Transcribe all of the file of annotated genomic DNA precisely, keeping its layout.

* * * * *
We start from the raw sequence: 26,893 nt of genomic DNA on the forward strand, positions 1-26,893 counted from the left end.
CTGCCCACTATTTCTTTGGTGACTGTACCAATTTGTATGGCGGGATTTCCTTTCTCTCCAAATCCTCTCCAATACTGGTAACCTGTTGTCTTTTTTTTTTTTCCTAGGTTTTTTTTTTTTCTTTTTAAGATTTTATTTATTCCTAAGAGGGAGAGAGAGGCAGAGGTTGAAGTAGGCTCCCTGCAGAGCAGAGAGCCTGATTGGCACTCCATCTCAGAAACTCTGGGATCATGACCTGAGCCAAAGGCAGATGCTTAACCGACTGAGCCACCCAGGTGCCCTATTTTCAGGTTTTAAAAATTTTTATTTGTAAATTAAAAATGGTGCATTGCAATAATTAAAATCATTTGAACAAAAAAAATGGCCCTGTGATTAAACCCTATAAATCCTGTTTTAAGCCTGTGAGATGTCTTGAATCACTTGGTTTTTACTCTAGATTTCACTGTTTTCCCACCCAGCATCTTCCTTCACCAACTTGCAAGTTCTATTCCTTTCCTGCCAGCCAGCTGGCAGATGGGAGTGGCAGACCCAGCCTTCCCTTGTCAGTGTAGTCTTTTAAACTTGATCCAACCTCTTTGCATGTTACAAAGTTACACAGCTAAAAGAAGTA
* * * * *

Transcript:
We start from the raw sequence: 26,893 nt of genomic DNA on the forward strand, positions 1-26,893 counted from the left end.
CTGCCCACTATTTCTTTGGTGACTGTACCAATTTGTATGGCGGGATTTCCTTTCTCTCCAAATCCTCTCCAATACTGGTAACCTGTTGTCTTTTTTTTTTTTCCTAGGTTTTTTTTTTTTCTTTTTAAGATTTTATTTATTCCTAAGAGGGAGAGAGAGGCAGAGGTTGAAGTAGGCTCCCTGCAGAGCAGAGAGCCTGATTGGCACTCCATCTCAGAAACTCTGGGATCATGACCTGAGCCAAAGGCAGATGCTTAACCGACTGAGCCACCCAGGTGCCCTATTTTCAGGTTTTAAAAATTTTTATTTGTAAATTAAAAATGGTGCATTGCAATAATTAAAATCATTTGAACAAAAAAAATGGCCCTGTGATTAAACCCTATAAATCCTGTTTTAAGCCTGTGAGATGTCTTGAATCACTTGGTTTTTACTCTAGATTTCACTGTTTTCCCACCCAGCATCTTCCTTCACCAACTTGCAAGTTCTATTCCTTTCCTGCCAGCCAGCTGGCAGATGGGAGTGGCAGACCCAGCCTTCCCTTGTCAGTGTAGTCTTTTAAACTTGATCCAACCTCTTTGCATGTTACAAAGTTACACAGCTAAAAGAAGTA